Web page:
Rise and shine, girls.” My mother shook the wooden bed knob and since all three of us were nestled in the same full bed, we awoke at once.
Efficient in all things, mother, she raised up both off-white blinds simultaneously and motioned for us to join her in front of the double window. “Come and see, girls. Come and see. Jack Frost has been with us.”
And since no man had been near our home for months, I admit, I was excited to hear that this Jack fella had bothered to come round, and I was anxious to see his handiwork.
Estrogen’s a bit like a slow gas leak, and our little white house with its picket fence, hair bows, humming, and heartache was on the verge of an explosion.
Being the middle child, I slept my station in the center of the bed, forced to wait for one of my sisters to rouse so I could check this Jack fella out.
Impatient, I pinched my big sister’s toe. She backfired like a camel giving me a good kick to the chin.
“Kelly kicked me in the face.”
“KK pinched me.”
“Girls, you’re gonna miss it. Come and see what Jack Frost has been up to.”
Frost tinted the windowpane making everything fuzzy. Clearing it away with my nightgown, I took in the dullness of the day. “The grass has gone gray.”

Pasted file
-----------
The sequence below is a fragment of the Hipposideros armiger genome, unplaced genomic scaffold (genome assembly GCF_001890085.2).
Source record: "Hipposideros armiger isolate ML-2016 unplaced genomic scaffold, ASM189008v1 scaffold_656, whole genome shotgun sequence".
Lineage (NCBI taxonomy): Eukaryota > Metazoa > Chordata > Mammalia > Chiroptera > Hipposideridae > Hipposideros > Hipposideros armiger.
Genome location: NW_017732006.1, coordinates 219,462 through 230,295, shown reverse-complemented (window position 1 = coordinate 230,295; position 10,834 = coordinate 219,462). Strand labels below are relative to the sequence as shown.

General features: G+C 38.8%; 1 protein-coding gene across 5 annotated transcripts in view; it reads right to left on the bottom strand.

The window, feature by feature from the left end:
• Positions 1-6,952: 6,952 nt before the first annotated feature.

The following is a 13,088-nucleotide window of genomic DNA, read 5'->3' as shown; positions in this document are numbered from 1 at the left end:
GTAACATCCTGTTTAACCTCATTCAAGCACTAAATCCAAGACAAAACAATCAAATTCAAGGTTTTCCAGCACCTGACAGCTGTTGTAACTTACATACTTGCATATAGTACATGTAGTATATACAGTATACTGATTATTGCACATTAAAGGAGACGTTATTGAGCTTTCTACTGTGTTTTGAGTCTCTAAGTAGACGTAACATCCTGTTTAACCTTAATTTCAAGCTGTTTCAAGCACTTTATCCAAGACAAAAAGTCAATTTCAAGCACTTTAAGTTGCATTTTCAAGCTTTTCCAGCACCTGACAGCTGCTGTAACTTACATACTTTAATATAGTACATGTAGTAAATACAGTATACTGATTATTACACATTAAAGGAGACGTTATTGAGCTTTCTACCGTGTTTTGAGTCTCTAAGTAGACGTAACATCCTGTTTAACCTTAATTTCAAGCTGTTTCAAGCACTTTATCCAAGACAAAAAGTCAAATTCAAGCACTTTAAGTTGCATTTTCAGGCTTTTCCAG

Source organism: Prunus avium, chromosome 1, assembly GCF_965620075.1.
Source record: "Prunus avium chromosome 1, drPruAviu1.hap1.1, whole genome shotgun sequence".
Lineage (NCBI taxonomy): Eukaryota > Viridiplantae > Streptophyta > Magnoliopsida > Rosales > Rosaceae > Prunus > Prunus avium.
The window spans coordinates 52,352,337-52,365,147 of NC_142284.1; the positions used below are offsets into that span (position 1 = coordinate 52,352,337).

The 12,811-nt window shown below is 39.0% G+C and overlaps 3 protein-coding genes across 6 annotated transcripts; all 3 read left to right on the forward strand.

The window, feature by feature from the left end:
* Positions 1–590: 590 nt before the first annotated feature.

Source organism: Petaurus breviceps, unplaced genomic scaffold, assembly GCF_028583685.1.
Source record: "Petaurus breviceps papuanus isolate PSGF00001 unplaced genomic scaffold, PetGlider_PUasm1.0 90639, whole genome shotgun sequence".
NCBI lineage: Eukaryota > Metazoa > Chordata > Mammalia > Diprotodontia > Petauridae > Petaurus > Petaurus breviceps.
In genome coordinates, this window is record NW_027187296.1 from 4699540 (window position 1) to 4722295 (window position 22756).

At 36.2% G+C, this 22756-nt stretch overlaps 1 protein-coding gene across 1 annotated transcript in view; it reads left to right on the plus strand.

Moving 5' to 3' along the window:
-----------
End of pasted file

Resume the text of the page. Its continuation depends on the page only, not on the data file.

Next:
My mother laughed, but I realized then how most mothers, even Mother Nature herself, grew old before their time.
“Everything looks old.” I said to no one in particular as my little sister breathed on the glass, creating a small circle of clear sight.
“No, loves. It’s distinguished. See, Jack Frost tiptoes over everything and leaves us a warning. Winter is coming.”
“Just means we have to scrape the car,” My older sister, the pragmatist, done with looking and started pulling on her overalls. She’s already double digits, and later she will be the one to strain over the windshield glass, the only one of us tall enough to scrape the sticky white layer blocking my mother’s view.
Shivering, I cursed my father, wondering if at that moment he was flying over the Congo, spiraling down from the sky while bullets flooded past, the passengers all rats on a sinking ship. He’d left us alone so he could try to save the world. Or at least that’s what I chose to believe.
Mom had our hats, coats and scarves in neat piles by the door ready to go. I recognized my sister’s jacket from last season, but no matter, we were grateful for our mother’s militance. She was our captain, after all. If I thought it wouldn’t have offended her, I would have turned and saluted right then. Miraculously, we were up, fed, and out of the door in under an hour. Our first winter morning christened with the crunch of broken glass grass.
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